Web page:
"What's so hard right now is I don't get cleared until Dec. 3," Hart told MLB Network Radio on SiriusXM. "We have plenty of teams calling and checking in to see how I'm doing, but until the doctor says I'm 100 percent, they're going to hold off until that time.
"It's kind of frustrating because I've been 100 percent for the last month. Until I can actually get back out to [Dr. Neal ElAttrache in] L.A., I'm kind of in a holding pattern right now."
Hart remains a top target of the Brewers, who drafted him in 2000 as a first baseman and moved him back to that position in 2012 out of need. Hart made a nearly seamless transition while hitting 30 home runs, and was supposed to return in 2013 as Milwaukee's Opening Day first baseman.
Instead, he spent the season in the training room.
"It's frustrating because throughout my career I haven't really been hurt a whole lot," said Hart, whose past injuries had mostly been limited to Spring Training. "I've had a few injuries here and there, but I haven't really missed any time. It's one of those instances where I don't want to be punished because I had an injury year. I'm still a good player, I just had a misfortune. But I've worked through all that stuff, and now it's more or less just waiting to see what's going to happen in the free-agent market."
Hart, who is represented by Jeff Berry of CAA Sports, said most of the early interest in his services has been at first base, a weakness of this year's free-agent market. But he would not rule out moving back to the outfield. Last week, CAA posted part of a video online it has been sending to potential suitors, showing Hart doing agility drills.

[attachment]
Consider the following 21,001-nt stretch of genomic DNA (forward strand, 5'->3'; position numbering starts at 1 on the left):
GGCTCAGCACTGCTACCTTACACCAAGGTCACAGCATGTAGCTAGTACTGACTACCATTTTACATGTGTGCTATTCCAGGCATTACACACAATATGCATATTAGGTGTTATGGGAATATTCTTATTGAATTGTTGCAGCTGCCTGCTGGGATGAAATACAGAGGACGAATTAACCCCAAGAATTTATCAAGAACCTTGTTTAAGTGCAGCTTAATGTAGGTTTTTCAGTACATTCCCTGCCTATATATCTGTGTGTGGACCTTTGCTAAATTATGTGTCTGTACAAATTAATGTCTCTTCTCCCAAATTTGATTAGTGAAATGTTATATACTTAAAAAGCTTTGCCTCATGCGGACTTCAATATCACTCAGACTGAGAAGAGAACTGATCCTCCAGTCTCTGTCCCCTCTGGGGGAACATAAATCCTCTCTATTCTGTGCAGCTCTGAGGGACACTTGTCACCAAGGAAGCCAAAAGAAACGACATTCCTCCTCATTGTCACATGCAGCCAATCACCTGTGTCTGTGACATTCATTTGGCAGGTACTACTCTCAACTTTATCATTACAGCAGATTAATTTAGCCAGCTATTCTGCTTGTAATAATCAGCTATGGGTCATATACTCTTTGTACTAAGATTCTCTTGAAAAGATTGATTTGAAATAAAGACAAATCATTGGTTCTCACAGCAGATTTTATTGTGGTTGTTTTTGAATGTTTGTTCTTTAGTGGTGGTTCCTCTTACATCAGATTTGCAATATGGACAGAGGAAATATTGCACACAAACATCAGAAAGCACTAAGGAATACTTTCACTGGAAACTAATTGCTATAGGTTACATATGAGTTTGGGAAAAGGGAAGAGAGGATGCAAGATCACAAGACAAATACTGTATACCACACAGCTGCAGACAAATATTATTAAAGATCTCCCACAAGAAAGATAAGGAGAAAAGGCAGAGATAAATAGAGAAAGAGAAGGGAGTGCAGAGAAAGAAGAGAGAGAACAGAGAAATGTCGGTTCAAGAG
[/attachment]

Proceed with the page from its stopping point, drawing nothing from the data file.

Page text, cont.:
"Whoever wants me," Hart said. "I can still go back out there. I've dropped 20 pounds, so I'm able to run around better than I have in a few years. That won't be an issue."
Hart earned $10 million in 2013 and has acknowledged he will have to take a pay cut and re-establish his value in 2014. In September during a visit to Miller Park, he expressed a willingness to re-sign with the Brewers at a discount, saying, "I think I owe it to them to stay here and be a cheaper player, because -- nobody wants to play for free -- but I've basically sat there and watched all season. I think I owe it to them and the fans to come back."
Hart lives with his wife and four children in Arizona, a factor that could play in his decision. Of the four interested clubs he acknowledged Tuesday, the Brewers and Rockies have Spring Training bases in the Phoenix area. The Rays and Red Sox train in Florida.
"Winning will be great, but I'm more of a family man than anything," Hart said. "So it won't necessarily be the best fit for me; it will be the best fit for my family. ... We'll come together and figure out what the best fit is for us, and that's where we'll go."